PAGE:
Developing and growing a purposeful and intentional set of online educational programs is not well understood and has a unique set of requirements (Minnaar 2013.) For most colleges and universities, online education represents either a relatively new initiative or one whose footprint is broadening quickly in response to perceived market opportunities or other reasons. In many cases, online educational offerings have been developed on an ad-hoc basis by different units in the institution outside or ancillary to the primary academic mission (King and Alperstein, 2014.) That landscape is changing rapidly and as online education becomes more central in many colleges and universities, care must be taken to understand how the development of online educational programs fits into the overall mission of the institution, particularly its specific educational mission. As those determinations take place, online education places demands on various resources within the university, ranging from technology, to records to the faculty development and beyond. In short, colleges and universities need to develop a vision for online education that fits within the overall vision of the institution and a plan that will enable the institution to mobilize the resources needed to achieve and sustain that vision.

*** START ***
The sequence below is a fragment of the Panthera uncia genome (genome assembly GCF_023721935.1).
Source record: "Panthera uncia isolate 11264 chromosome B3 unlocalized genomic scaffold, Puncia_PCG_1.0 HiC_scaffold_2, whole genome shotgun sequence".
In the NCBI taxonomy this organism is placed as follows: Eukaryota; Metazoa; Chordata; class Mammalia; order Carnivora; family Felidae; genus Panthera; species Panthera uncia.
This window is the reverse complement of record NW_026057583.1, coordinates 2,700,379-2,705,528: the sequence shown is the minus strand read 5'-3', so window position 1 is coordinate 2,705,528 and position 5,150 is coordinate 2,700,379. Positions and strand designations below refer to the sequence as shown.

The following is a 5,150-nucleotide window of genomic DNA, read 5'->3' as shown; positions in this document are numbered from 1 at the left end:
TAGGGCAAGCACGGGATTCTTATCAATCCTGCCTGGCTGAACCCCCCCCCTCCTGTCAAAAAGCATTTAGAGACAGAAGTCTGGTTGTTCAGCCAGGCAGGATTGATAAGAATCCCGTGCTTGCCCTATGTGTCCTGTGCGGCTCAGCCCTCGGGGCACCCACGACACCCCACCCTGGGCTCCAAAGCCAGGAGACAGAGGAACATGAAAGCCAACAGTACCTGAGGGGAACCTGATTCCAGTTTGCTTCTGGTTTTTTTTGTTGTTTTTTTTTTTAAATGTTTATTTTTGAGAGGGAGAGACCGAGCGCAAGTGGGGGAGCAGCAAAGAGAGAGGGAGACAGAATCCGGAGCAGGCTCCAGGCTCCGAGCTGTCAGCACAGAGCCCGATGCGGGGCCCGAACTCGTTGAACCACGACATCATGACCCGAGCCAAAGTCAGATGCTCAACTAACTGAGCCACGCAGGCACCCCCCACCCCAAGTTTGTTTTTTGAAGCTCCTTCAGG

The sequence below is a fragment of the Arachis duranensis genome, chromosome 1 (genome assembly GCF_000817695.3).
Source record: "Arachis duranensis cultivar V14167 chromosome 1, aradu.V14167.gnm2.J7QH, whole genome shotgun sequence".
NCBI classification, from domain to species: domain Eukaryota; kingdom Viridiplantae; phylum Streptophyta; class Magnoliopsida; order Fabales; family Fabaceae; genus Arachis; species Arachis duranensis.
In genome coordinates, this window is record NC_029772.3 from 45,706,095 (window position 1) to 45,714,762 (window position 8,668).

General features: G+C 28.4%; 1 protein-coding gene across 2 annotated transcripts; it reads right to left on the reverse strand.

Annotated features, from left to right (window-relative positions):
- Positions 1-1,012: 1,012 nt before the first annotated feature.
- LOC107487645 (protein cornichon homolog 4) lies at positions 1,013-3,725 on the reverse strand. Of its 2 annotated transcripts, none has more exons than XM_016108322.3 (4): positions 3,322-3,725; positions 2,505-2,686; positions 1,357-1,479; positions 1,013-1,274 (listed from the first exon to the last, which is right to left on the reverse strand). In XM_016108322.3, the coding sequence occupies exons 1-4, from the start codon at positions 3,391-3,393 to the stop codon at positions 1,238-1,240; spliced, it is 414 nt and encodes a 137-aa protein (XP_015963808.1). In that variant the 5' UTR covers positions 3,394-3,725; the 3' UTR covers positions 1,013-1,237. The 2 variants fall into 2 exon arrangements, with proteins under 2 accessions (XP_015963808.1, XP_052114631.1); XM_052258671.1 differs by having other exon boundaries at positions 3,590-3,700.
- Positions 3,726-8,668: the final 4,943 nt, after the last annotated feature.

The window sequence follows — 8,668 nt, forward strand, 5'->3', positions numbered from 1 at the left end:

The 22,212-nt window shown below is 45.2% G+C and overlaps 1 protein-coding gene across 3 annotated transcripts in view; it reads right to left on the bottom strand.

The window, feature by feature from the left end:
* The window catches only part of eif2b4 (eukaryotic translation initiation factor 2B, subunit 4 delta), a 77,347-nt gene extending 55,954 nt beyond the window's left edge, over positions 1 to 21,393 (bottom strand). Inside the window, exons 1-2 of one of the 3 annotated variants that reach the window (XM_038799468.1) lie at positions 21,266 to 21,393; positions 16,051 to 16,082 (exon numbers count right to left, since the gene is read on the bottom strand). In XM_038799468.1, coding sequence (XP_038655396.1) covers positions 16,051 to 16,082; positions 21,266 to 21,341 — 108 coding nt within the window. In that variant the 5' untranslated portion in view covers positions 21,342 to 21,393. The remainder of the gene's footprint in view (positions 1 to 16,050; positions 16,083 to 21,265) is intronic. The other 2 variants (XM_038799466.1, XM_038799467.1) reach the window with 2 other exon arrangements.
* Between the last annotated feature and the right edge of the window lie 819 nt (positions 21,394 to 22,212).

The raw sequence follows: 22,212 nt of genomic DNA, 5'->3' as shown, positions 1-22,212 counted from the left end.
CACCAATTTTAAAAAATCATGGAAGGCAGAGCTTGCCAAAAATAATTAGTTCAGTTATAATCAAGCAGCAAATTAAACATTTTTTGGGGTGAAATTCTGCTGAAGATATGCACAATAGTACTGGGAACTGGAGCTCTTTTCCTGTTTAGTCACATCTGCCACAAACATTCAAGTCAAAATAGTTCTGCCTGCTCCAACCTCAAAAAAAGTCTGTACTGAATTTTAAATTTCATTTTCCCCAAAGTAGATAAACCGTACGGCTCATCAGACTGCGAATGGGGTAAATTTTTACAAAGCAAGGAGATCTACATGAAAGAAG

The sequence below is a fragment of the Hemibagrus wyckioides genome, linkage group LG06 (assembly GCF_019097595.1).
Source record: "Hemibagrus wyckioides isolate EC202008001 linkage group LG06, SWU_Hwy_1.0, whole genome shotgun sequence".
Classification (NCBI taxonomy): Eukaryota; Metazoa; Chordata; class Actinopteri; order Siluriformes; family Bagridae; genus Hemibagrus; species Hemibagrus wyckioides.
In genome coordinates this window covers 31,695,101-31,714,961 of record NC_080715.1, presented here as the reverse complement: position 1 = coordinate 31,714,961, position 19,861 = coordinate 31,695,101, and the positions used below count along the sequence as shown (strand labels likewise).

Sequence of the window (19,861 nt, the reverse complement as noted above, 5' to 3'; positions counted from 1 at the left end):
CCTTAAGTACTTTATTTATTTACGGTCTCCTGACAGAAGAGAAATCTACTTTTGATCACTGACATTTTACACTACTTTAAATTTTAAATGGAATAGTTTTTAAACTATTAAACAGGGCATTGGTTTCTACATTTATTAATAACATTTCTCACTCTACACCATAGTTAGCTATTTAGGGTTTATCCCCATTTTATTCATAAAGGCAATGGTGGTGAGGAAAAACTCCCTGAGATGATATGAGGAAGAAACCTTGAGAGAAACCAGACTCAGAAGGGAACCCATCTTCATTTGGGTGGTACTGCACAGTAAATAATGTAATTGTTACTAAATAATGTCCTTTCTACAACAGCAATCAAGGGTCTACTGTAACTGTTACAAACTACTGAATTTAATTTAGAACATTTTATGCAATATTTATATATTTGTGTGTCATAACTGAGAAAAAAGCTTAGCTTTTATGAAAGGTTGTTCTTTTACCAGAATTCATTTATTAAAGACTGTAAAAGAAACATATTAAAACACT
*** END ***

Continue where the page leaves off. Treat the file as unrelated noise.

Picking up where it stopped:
The process is not easy but strategic planning can play a useful role. Strategic planning has several well-defined principles and processes. Among the central tenants are:
* Identifying key value propositions
* Defining core, distinctive and unique competencies
* Cultivating commitment from key stakeholders
* Developing appropriate measures to gauge progress